> on an FPGA it is even impossible to do tri-state since Virtex2-Pro.
> Instead there are a few building blocks: One #Masters-Mux, one
> arbiter, one #Slave-Demux and an address decoder. I put up a rough
> sketch in . To increase the throughput you can use a crossbar
> instead, and many processors actually used such. There you have
> #Masters many (#Slave-Demux, Address Decoder) pairs and #Slaves many
> (#Masters-Mux, Arbiter). I have similarly drawn it in .
> # The Ring
> The ring is like the most simple network-on-chip of point-to-point
> connections. As you say it is generally packet-based as in our case.
> Each ring router looks like : 2 2-Demux, 2 Comparators, 2 2-Mux, 2
> Arbiters and buffers. The buffers allows parallel transmission of
> multiple packets by partitioning it and it increases the speed, making
> a ring the fastest interconnect.
> If you look at current Intel processors, the previous crossbar between
> the cores and slaves has now been replaces with a ring .
> # The modern channel-based interfaces: AXI, NASTI, TileLink
> The description of a bus above pretty much matches what you find in
> simple AHB buses etc. For the modern interfaces like AXI (or NASTI or
> TileLink) the design changes a bit. Due to their channel-based nature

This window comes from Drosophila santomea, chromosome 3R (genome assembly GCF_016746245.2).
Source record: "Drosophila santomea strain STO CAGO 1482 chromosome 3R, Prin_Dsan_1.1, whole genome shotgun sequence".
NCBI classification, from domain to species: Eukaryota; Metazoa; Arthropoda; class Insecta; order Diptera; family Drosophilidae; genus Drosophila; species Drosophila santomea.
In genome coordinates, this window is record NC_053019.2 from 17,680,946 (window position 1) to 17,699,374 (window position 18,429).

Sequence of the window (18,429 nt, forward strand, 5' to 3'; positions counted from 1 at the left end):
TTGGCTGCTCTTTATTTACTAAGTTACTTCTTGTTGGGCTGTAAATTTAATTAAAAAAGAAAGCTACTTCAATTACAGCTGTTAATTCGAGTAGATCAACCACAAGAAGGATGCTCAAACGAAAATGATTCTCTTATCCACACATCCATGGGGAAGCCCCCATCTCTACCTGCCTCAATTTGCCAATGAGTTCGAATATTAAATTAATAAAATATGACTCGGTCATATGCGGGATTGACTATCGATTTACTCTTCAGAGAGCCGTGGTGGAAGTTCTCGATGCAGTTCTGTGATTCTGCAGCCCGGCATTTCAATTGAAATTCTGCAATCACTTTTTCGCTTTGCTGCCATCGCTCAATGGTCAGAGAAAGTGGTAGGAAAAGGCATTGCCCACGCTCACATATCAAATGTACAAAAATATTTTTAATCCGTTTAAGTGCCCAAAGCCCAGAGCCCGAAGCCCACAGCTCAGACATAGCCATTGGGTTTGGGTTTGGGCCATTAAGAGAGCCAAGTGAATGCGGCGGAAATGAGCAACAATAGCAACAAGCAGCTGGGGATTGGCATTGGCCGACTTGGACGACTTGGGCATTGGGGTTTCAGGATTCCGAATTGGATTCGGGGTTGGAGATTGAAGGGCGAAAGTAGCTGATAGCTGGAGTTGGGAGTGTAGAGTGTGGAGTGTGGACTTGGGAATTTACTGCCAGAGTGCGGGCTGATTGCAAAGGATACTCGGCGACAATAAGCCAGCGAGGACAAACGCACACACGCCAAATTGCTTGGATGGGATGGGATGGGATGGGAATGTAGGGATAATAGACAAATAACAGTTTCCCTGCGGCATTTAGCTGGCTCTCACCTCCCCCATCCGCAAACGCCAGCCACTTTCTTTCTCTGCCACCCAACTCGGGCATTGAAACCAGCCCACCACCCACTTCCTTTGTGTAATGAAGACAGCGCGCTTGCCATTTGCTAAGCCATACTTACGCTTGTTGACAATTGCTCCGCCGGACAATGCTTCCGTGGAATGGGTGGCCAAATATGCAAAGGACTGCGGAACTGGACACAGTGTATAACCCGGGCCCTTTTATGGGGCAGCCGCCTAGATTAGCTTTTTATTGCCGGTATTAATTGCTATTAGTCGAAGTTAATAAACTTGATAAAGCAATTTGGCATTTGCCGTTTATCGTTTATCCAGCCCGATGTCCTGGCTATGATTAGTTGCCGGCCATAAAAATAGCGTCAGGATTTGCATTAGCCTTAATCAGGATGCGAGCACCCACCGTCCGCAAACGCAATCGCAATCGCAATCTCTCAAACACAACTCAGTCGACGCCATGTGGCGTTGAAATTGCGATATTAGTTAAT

> the interconnects don't share a common medium, but the different
> requests and responses are very much decoupled. The AXI Interconnect
> from Xilinx is still a bus or crossbar on the channels . Taking
> that each channel is pretty wide, adding a port actually implies
> relatively much logic. If you use the ARM CoreLink NIC-400  in a
> large design, the thin link (TLX) feature is often used. What it does
> it serialize and de-serialize the requests and responses to reduce the
> internal connectivity. I roughly depicted how it looks like in SoC
> interconnects then in . On the outside there are protocol adapters
> and internally some kind of packet format is actually routed between
> # Conclusion for Debug Interconnect
> I am sorry, that this got rather long. But the point I wanted to make
> is that the ring is actually not the complex if you compare it to
> what's in the field as system buses. As packet-based interconnect the
> advantages are its better scalability, it can span a chip thanks to
> the buffer partitioning and can be faster. Nevertheless the throughput
> is not that high, so that I am really looking forward to exploring
> more sophisticated topologies.
> To further justify the decision for a packet-based interconnect
> actually stems from the demand for trace-based debugging which I
> personally see as much more important in future systems. Using an MMIO
> interface here is also possible, but then you map it to a FIFO-like
> static address write with variable length bursts or so. Thats not much
> different from the packet-based interconnect then.
>  http://www.mad-workshop.de/slides/2_1.pdf
>  https://goo.gl/BxgL1G
>  https://goo.gl/Xrcznc
>  https://goo.gl/MxyGTg
>  https://goo.gl/KyY5sI